I have been doing some review with the goal of trying to understand as much as I can via universal properties and category theory (already feeling comfortable with the mundane way of doing things). What follows is what I wrote down in thinking about the operation of tensoring with a fixed module $(-)\otimes_AN$; in particular,

- why it should be a functor, and
- why it is right-exact.

My questions are at the end, and more generally I would welcome any feedback.

^{Everything here will be commutative and unital.}Let $A$ be a ring, and let $M$ and $N$ be $A$-modules. The functor $\mathbf{B}_{M,N}:\mathsf{Mod}_A\to\mathsf{Mod}_A$ defined by $$\begin{align*} \mathbf{B}_{M,N}(P)\;&=\;\mathrm{Bilin}(M,N;P)\\[0.05in] \mathbf{B}_{M,N}(\phi:P\to Q)\;&=\;\mathrm{Bilin}(M,N;P)\xrightarrow{\;\phi\,\circ\;}\mathrm{Bilin}(M,N;Q) \end{align*}$$ is (famously) representable. The representing object, unique up to unique isomorphism, is denoted by $M\otimes_AN$, and is referred to as the tensor product of $M$ and $N$.

Fix the module $N$, and consider the contravariant functor $\mathbf{T}_N:\mathsf{Mod}_A\to\mathsf{Mod}_A^{\mathsf{Mod}_A}$ defined by $$\begin{align*} \mathbf{T}_N(M)\;&=\;\mathbf{B}_{M,N}\\[0.05in] \mathbf{T}_N(\psi:M_1\to M_2) \;&= \; \widetilde{\psi}:\mathbf{B}_{M_2,N}\Rightarrow\mathbf{B}_{M_1,N} \end{align*}$$ where the natural transformation $\widetilde{\psi}$ is defined by $$\widetilde{\psi}_P:\mathrm{Bilin}(M_2,N;P)\xrightarrow{\;\circ \,(\psi,\,\mathrm{id}_N)\;}\mathrm{Bilin}(M_1,N;P)$$ Thus, a map $\psi:M_1\to M_2$ also induces a natural transformation $\widetilde{\psi}:h^{M_2\otimes_AN}\Rightarrow h^{M_1\otimes_AN}$, and by the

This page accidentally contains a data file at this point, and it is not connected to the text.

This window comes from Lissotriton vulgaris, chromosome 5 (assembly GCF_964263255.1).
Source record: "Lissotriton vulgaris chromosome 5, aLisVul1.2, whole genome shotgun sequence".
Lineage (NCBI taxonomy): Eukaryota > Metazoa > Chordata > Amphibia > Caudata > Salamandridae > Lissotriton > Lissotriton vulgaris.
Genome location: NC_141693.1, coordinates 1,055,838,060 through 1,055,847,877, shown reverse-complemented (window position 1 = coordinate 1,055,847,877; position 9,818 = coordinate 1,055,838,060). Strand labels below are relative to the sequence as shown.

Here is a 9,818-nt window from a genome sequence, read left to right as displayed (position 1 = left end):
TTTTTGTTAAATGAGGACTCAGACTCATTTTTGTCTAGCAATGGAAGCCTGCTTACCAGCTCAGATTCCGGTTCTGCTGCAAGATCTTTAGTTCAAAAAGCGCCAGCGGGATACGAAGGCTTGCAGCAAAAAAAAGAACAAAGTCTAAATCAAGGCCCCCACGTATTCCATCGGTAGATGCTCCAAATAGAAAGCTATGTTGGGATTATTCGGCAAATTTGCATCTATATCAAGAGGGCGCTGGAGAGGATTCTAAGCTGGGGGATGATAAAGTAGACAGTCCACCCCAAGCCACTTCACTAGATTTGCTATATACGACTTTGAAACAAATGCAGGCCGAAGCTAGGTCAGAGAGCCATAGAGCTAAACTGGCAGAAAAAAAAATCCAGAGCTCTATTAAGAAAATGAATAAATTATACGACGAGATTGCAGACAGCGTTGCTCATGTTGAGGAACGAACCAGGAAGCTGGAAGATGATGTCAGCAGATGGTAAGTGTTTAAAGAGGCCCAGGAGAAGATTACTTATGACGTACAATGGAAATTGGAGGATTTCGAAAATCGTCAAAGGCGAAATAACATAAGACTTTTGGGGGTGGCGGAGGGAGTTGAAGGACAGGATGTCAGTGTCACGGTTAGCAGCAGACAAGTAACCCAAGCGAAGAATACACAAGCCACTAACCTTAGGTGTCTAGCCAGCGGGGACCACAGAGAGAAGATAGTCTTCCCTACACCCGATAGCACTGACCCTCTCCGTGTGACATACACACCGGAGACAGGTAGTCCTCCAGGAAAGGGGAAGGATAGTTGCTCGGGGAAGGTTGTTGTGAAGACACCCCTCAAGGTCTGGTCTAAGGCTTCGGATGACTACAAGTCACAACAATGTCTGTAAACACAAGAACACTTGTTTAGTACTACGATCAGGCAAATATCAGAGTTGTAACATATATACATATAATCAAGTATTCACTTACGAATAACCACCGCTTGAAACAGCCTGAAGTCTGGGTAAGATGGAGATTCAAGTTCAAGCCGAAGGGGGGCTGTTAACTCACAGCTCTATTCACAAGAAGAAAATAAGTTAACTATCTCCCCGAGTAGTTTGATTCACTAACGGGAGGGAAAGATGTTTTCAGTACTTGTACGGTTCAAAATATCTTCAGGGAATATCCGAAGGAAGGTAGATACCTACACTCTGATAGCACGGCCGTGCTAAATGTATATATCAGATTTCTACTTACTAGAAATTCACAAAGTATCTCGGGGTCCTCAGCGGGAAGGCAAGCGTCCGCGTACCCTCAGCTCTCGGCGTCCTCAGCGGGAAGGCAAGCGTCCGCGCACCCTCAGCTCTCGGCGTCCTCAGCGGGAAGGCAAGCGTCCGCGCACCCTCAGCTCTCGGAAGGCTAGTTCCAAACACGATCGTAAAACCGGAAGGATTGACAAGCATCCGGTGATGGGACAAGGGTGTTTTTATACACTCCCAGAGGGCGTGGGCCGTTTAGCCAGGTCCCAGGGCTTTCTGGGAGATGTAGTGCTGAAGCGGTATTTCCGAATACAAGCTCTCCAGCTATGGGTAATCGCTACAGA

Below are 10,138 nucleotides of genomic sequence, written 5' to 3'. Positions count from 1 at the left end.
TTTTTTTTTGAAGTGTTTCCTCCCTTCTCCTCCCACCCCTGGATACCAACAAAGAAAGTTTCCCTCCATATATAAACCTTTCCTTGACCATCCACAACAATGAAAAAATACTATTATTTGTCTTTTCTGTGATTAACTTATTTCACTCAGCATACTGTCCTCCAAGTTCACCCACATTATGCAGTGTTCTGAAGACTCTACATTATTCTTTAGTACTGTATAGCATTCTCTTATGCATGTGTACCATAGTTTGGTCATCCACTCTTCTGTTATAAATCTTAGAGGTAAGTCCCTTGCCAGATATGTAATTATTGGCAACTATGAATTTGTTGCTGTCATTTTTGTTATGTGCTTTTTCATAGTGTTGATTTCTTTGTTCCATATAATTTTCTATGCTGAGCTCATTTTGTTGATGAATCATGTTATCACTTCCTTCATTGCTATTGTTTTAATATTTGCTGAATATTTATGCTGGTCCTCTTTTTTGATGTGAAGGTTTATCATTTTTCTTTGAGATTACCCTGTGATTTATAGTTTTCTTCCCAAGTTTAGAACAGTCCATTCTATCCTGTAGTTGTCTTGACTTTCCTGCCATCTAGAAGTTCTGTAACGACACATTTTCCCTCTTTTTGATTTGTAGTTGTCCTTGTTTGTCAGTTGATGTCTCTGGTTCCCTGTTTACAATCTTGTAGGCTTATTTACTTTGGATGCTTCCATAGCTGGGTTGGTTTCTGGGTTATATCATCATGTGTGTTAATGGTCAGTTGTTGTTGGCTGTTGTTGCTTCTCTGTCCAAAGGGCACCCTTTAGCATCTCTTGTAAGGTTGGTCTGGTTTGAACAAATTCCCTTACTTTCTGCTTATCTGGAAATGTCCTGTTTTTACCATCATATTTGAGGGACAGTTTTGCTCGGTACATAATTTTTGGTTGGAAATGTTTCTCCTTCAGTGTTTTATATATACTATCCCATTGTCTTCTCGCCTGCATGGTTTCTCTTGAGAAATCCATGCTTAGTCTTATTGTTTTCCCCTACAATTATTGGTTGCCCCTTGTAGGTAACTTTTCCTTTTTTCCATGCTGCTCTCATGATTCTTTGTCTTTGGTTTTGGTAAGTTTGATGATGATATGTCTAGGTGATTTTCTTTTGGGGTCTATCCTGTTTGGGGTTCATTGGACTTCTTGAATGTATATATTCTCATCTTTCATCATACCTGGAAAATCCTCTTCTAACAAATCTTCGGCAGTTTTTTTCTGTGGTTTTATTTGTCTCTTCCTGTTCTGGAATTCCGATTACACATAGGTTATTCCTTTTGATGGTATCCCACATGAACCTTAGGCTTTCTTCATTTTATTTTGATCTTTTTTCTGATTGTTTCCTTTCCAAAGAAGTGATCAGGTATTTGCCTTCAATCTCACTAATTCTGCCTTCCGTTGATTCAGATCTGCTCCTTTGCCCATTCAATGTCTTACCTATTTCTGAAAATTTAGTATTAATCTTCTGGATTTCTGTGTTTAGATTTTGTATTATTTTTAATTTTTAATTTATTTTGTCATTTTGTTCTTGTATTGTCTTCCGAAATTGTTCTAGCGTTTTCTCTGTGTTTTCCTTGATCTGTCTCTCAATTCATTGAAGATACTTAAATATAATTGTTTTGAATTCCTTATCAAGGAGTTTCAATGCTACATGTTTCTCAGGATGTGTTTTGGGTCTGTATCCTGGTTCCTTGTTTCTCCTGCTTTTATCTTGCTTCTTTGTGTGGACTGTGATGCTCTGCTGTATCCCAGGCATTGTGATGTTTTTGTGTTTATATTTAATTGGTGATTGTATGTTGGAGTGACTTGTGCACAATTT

enrichedYoneda embedding(), we can see that such data is equivalent to a map $M_1\otimes_AN\to M_2\otimes_AN$. Thus, using only the universal property, $(-)\otimes_AN$ can be seen to be a (covariant) functor because a map $\psi:M_1\to M_2$ acts??contravariantlyon the spaces of bilinear maps, and hence covariantly on the representing objects.

First, I'd like to ask: am I correct that there is an "enriched Yoneda lemma" that works the way I cited above? Can someone provide a reference that explains it at a relatively basic level? To what extent do I need to apologize for referring to $\mathsf{Mod}_A^{\mathsf{Mod}_A}$?

Now for the question in the title, I would like to argue as follows for why $(-)\otimes_AN$ is right-exact:

If the map $\psi:M_1\to M_2$ is surjective, then it acts injectively on the spaces of bilinear maps (that is, two elements of $\mathrm{Bilin}(M_2,N;P)$ pull back by $(\psi,\mathrm{id}_N)$ to the same element of $\mathrm{Bilin}(M_1,N;P)$ if and only if they were the same to start with - (bi)linearity isn't even necessary here, just thinking about these as maps of sets shows this), and hence surjectively on the representing objects; that is, the induced map $M_1\otimes_AN\to M_2\otimes_AN$ is surjective. A short exact sequence $$M_1\xrightarrow{\;\psi\;}M_2\xrightarrow{\;\rho\;} M_3\longrightarrow 0$$ is equivalent to having a surjective map $\rho:M_2\to M_3$ and a surjective map $\psi:M_1\to\ker(\rho)$, and since $(-)\otimes_AN$ "preserves surjectivity" everything's good.

Of course, this argument is not rigorous as written; some sentence sounding approximately like

the enriched Yoneda embedding preserves epimorphisms

would have to be true. What is the (true) sentence I need?